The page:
Recommend a Windows-based web server for my intranet
March 11, 2004 2:08 PM   Subscribe

What is an easy-to-install fairly secure Windows-based Webserver that I can use to show some static pages (so, no scripting needed) in an intranet. Non-IIS.
posted by vacapinta to Computers & Internet (19 answers total)
 
I'd recommend Apache. I've had good luck with it.
posted by pizzasub at 2:17 PM on March 11, 2004


I like the very tiny and very simple BRS WebWeaver.
posted by skryche at 2:22 PM on March 11, 2004


I'm not entirely sure what you mean by "fairly secure", but TinyWeb is a basic Web server with a Win32 binary totalling 53KB.
posted by Danelope at 2:22 PM on March 11, 2004


I'm not sure what I meant either. These are the suggestions I was looking for though.

Apache is a bit of overkill. I just want to post a few static html documents so that 1-2 people can see them from their browser. Maybe what I meant by 'fairly secure' is that the default configuration would not allow those same users to start poking around in other directories on my machine...
posted by vacapinta at 2:29 PM on March 11, 2004


i recommend zope, it's really easy to use, and if you want to get fancy with it you can.
it takes about 2 minutes to install and get running.
posted by dolface at 2:57 PM on March 11, 2004


Just curious: why not IIS?
posted by timeistight at 2:59 PM on March 11, 2004


Apache installs pretty easily on windows nowadays, and really doesn't suck up much in the way of resources.

Microsoft used to have something called "Personal Web Server" for just such needs back in the NT days -- but they appear to have killed it. IIS or nothing from them nowadays, I guess.
posted by malphigian at 3:00 PM on March 11, 2004


Xitami maybe?
posted by perplexed at 3:01 PM on March 11, 2004


Xitami was my first webserver. No problems with it, serves up files right good. Not too limited, but installs easily. Open source, too, for that fuzzy feeling in your tummy.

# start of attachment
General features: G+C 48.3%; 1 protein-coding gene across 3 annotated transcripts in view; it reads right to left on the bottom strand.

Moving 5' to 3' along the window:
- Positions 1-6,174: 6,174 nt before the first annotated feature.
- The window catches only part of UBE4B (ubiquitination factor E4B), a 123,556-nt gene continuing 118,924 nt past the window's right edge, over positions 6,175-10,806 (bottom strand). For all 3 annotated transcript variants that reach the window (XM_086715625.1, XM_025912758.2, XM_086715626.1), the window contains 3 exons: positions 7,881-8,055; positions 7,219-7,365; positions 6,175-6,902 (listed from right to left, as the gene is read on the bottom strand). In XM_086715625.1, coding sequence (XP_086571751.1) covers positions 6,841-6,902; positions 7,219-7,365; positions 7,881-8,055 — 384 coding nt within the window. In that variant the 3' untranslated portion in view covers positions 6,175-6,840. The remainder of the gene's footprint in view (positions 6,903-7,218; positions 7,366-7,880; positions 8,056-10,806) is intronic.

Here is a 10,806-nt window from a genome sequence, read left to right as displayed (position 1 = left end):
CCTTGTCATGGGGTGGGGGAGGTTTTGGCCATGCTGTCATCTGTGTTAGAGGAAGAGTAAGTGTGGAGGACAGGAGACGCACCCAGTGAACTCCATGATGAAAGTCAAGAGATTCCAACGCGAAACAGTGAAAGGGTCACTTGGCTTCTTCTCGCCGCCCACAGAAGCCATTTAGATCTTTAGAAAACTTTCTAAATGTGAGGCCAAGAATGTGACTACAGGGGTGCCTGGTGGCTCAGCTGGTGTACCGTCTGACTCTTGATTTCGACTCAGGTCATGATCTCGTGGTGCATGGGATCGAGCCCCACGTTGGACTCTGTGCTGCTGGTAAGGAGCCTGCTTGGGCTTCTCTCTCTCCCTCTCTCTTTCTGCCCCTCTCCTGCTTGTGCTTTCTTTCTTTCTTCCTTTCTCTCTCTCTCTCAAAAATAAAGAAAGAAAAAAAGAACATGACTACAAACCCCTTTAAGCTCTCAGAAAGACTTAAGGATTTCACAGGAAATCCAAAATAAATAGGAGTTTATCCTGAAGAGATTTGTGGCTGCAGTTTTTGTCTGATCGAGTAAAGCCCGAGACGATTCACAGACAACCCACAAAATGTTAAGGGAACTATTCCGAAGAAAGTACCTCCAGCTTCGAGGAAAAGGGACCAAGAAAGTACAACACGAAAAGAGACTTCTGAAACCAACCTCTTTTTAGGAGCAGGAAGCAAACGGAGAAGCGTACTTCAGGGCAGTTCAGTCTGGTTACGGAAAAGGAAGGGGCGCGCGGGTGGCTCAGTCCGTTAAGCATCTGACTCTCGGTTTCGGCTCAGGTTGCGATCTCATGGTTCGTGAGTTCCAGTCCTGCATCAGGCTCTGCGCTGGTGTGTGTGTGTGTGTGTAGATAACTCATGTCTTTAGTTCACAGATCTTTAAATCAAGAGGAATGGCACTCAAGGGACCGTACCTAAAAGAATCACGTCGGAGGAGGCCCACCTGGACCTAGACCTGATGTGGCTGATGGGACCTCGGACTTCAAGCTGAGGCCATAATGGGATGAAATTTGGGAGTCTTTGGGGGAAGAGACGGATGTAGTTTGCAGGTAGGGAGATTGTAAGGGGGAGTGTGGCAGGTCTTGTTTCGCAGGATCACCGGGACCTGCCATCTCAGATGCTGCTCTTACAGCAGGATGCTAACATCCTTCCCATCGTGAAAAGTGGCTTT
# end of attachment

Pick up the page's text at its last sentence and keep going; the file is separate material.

posted by whatnotever at 3:07 PM on March 11, 2004


IIS is notoriously insecure. I'll third Apache.
posted by waxpancake at 3:07 PM on March 11, 2004


Call me extremely dense, but if it's an intranet, why not just put your static pages on a server on the LAN? You can secure access to directories with file system permissions. As long as everything has relative links, it will all just work. Who needs a web server?

(Although: what do you mean by secure? Are you worried about packet sniffers, in which case a web server and SSL would help, or are you just concerned to lock down access to restricted areas a bit? And word to the wise, watch your search engine doesn't accidentally reveal your non-public stuff).
posted by i_am_joe's_spleen at 3:10 PM on March 11, 2004


phptriad will install apache, php and MySQL all in one package.
posted by Hackworth at 5:09 PM on March 11, 2004


I hunted around for a minimal web server for a while as well. I ended trying most of those mentioned in this thread. I ended up using Apache since it wasn't anywhere near as hard to install as I imagined, and worked better than anything else.

Good luck.
posted by phatboy at 5:21 PM on March 11, 2004


Sambar Server is good, IMO.
posted by signal at 5:49 PM on March 11, 2004


Apache. Secretly, you don't need to edit httpd.conf files and everything, just run the windows installer to setup your directories and other info. The memory footprint on my system is 2MB.
posted by Jairus at 6:03 PM on March 11, 2004


You didn't mention includes or logging. If you don't need those (and you already said no scripting) then I'd ask the same question joe's_spleen did: why a web server?
posted by TimeFactor at 6:03 PM on March 11, 2004


Apache. Xitami has very few advantages over Apache, and I actually (somehow) found it marginally harder to configure, but the difficulty with both is negligible.
posted by abcde at 6:10 PM on March 11, 2004


Try WAMP. It is a Windows + Apache + MySQL + PHP all in an easy window's installer. I have used this in a development situation for people who just have to use Windows. It really is easy enough, that anyone can install and configure. Just drop all of your files into the htdocs folder, and you will be fine. And you could add htdocs as a mapped drive, and it could be really easy.
posted by plemeljr at 8:13 AM on March 12, 2004


I've found BadBlue easy to install and amazingly lightweight.
posted by filmgoerjuan at 10:57 AM on March 13, 2004


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